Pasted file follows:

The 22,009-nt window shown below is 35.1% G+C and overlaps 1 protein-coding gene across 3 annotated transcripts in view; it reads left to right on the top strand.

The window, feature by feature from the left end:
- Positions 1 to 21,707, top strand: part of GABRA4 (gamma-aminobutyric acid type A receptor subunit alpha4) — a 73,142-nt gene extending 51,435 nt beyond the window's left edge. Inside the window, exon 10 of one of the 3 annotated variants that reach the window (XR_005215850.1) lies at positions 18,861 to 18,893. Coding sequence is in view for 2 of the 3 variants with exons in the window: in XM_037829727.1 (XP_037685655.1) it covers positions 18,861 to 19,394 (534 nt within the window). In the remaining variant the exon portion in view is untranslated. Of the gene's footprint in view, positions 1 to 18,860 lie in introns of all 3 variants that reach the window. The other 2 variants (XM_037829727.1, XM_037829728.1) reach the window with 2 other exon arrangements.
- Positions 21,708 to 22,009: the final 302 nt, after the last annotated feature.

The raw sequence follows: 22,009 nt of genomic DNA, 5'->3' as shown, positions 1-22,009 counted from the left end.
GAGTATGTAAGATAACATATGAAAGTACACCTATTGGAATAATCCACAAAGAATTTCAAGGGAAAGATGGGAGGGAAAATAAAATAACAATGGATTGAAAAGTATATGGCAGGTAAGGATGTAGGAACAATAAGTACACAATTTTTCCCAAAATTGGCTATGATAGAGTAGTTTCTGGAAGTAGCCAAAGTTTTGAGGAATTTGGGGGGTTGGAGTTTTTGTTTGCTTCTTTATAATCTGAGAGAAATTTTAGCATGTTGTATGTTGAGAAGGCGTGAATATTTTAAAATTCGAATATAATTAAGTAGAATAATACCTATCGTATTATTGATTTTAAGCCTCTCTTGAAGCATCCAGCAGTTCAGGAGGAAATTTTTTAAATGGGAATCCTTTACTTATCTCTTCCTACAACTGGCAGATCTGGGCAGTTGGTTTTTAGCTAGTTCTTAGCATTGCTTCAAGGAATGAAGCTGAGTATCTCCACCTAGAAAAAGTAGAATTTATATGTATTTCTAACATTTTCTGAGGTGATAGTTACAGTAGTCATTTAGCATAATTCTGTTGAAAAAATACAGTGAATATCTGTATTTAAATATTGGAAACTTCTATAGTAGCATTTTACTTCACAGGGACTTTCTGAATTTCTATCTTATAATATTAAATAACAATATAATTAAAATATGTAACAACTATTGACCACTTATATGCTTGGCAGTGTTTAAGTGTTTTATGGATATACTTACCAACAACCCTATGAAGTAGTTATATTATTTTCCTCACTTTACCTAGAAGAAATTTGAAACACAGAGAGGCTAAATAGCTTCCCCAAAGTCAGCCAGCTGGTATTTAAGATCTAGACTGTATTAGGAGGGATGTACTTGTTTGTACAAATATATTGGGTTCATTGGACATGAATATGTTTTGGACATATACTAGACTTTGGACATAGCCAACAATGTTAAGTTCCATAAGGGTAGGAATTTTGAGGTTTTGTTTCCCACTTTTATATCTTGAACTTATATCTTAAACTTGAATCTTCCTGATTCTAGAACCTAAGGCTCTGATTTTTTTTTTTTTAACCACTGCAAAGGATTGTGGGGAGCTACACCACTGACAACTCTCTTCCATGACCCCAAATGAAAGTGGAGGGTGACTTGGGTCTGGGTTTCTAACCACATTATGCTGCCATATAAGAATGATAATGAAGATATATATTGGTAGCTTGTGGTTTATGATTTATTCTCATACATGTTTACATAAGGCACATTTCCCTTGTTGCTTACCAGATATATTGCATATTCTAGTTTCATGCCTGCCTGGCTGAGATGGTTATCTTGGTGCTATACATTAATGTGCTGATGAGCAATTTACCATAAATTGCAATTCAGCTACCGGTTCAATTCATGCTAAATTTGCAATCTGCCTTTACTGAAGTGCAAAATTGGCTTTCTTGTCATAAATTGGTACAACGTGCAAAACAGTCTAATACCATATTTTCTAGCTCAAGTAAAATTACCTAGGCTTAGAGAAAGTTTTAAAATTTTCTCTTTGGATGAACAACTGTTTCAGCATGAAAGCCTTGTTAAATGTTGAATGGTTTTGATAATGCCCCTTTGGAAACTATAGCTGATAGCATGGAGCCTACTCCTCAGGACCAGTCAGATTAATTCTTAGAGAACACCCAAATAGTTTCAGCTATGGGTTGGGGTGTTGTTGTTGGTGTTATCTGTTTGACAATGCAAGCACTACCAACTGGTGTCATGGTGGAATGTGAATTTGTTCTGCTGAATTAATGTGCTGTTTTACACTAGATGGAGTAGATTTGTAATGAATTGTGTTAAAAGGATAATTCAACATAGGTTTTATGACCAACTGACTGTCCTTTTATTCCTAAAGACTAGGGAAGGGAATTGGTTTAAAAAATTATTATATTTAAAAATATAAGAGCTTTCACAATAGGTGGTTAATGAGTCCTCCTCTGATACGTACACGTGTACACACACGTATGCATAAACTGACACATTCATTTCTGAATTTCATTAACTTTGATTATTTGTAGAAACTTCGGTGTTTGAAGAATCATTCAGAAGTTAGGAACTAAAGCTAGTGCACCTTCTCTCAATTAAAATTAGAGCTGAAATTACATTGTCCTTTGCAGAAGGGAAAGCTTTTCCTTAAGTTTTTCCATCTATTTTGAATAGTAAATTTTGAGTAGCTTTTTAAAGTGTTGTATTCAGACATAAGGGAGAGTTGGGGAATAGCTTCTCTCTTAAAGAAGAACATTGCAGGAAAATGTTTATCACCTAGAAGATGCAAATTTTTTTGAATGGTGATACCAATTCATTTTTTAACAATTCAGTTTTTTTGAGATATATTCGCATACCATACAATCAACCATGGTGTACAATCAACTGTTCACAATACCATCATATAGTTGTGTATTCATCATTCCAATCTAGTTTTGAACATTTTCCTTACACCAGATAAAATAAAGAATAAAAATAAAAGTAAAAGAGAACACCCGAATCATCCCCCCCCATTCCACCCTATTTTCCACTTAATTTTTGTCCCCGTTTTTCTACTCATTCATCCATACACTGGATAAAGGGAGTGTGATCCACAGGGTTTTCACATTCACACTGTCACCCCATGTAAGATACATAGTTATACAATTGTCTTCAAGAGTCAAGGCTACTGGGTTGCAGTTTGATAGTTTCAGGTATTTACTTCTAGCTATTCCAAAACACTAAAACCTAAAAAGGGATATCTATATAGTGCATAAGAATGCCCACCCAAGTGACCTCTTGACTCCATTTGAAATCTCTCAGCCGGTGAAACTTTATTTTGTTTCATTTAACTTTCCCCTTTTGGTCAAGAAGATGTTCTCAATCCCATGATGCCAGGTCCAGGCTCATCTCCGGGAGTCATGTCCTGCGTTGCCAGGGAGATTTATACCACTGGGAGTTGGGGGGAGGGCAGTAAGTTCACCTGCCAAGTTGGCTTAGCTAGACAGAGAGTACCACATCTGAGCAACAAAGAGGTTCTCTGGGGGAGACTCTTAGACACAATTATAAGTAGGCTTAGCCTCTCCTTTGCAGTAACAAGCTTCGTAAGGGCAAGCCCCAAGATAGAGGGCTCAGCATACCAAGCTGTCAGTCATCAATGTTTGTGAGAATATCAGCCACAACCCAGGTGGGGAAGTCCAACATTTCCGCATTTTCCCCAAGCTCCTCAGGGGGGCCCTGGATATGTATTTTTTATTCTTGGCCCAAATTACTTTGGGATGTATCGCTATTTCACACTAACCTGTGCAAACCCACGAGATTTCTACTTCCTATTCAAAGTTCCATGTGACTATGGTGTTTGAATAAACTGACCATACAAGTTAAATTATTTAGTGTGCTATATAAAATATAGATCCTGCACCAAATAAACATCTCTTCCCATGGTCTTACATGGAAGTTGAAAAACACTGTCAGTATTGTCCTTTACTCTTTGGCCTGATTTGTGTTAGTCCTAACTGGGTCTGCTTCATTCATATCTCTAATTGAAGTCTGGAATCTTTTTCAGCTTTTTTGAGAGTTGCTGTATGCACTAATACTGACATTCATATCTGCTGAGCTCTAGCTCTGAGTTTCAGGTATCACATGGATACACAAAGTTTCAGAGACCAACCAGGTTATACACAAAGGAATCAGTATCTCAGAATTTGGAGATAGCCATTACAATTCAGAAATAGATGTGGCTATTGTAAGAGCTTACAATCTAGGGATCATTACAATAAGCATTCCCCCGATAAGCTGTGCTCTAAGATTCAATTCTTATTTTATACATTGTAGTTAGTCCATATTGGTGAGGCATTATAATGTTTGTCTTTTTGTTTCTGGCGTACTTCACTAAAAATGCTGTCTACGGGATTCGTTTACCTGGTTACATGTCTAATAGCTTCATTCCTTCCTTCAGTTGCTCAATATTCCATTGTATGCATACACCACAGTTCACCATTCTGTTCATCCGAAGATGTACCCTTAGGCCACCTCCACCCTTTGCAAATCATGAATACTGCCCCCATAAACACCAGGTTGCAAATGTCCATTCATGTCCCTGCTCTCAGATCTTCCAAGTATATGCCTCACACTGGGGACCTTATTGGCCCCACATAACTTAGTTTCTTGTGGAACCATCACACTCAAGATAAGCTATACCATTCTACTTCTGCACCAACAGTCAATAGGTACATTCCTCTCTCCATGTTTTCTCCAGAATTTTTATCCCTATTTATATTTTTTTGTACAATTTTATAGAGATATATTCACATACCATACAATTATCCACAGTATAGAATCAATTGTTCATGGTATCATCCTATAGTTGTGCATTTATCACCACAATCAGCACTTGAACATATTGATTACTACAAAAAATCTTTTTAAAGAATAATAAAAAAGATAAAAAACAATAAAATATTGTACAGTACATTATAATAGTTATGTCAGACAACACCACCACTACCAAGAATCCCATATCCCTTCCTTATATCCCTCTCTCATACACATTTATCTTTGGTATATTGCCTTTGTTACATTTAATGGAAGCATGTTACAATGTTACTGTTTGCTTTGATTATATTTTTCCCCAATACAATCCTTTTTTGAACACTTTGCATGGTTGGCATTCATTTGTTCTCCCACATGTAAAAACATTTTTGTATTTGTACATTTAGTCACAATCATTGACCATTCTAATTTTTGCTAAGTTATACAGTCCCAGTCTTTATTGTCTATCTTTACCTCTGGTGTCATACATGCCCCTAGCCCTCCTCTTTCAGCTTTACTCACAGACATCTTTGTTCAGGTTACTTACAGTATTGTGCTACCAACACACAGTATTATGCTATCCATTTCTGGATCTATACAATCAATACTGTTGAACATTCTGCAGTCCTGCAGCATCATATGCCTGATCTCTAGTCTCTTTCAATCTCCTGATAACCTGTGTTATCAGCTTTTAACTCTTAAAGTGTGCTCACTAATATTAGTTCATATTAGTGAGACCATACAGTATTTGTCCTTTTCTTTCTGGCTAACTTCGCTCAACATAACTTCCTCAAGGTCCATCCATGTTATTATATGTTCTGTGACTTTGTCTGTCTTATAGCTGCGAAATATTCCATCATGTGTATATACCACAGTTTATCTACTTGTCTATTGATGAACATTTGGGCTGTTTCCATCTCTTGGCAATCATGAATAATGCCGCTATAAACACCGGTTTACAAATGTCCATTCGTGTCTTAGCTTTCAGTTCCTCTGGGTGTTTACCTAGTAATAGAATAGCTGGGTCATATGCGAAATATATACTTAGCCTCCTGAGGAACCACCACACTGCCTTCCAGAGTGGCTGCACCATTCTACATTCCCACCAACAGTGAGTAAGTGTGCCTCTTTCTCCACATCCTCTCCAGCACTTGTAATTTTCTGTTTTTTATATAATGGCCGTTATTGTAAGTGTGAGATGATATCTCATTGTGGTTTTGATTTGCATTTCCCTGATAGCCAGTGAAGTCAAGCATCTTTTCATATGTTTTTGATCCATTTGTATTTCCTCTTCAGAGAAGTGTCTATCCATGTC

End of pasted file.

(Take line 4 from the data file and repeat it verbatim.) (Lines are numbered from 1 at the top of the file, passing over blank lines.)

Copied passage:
- Positions 21,708 to 22,009: the final 302 nt, after the last annotated feature.